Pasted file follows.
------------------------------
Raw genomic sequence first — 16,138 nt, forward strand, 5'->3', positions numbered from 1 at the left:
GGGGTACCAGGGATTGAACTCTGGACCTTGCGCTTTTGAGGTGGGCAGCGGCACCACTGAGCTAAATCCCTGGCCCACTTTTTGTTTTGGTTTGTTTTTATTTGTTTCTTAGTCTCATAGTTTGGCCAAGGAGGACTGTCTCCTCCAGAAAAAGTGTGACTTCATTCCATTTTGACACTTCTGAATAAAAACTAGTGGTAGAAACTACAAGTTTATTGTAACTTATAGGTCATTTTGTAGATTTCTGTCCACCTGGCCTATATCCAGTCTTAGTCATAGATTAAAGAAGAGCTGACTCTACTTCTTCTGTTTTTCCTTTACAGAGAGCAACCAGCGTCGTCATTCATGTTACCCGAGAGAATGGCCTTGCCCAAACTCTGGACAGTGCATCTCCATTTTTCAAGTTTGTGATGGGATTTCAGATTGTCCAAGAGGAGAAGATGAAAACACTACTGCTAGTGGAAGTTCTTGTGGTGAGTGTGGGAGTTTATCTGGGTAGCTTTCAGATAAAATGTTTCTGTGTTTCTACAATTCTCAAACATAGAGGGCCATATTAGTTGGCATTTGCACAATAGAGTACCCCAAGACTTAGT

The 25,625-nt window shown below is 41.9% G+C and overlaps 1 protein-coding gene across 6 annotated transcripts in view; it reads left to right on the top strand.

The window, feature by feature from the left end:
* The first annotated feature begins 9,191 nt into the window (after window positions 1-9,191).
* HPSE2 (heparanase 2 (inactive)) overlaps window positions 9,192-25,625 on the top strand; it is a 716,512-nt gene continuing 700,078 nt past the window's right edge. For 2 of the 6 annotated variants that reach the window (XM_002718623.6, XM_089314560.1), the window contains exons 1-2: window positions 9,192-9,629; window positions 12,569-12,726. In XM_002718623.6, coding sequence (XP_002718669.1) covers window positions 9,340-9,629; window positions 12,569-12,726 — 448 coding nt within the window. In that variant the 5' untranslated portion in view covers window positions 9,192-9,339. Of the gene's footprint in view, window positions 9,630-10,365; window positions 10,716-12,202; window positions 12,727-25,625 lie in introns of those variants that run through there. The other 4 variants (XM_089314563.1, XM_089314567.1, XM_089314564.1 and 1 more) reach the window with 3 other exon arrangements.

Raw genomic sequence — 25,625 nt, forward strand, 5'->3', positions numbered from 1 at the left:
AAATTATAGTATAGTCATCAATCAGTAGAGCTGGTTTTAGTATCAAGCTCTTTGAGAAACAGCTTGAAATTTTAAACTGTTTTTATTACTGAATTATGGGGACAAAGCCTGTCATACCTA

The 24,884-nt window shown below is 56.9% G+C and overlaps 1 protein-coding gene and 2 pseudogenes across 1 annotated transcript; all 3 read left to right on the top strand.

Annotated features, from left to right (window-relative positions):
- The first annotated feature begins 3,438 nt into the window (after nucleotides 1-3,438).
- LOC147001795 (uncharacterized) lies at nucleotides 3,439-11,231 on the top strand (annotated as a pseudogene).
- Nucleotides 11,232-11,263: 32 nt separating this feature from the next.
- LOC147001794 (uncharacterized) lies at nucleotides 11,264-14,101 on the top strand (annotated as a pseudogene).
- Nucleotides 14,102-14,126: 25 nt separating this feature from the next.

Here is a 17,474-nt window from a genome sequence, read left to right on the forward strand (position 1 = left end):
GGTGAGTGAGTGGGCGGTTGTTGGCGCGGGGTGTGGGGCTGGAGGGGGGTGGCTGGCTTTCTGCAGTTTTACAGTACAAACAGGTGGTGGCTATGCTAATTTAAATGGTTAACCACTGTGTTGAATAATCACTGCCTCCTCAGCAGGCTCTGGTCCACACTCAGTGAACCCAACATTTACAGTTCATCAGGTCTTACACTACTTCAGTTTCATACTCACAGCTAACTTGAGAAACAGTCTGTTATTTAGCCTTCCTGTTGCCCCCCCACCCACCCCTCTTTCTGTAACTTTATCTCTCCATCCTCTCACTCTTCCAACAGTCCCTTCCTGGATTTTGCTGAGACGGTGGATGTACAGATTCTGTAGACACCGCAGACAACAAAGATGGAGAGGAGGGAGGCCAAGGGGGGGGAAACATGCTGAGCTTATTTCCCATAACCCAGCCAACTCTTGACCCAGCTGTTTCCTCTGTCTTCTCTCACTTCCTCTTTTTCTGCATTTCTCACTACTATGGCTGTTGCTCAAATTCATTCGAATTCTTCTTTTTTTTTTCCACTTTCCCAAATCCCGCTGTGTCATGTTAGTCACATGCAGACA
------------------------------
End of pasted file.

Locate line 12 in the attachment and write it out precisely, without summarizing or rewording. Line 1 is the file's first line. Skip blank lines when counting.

- LOC147001795 (uncharacterized) lies at nucleotides 3,439-11,231 on the top strand (annotated as a pseudogene).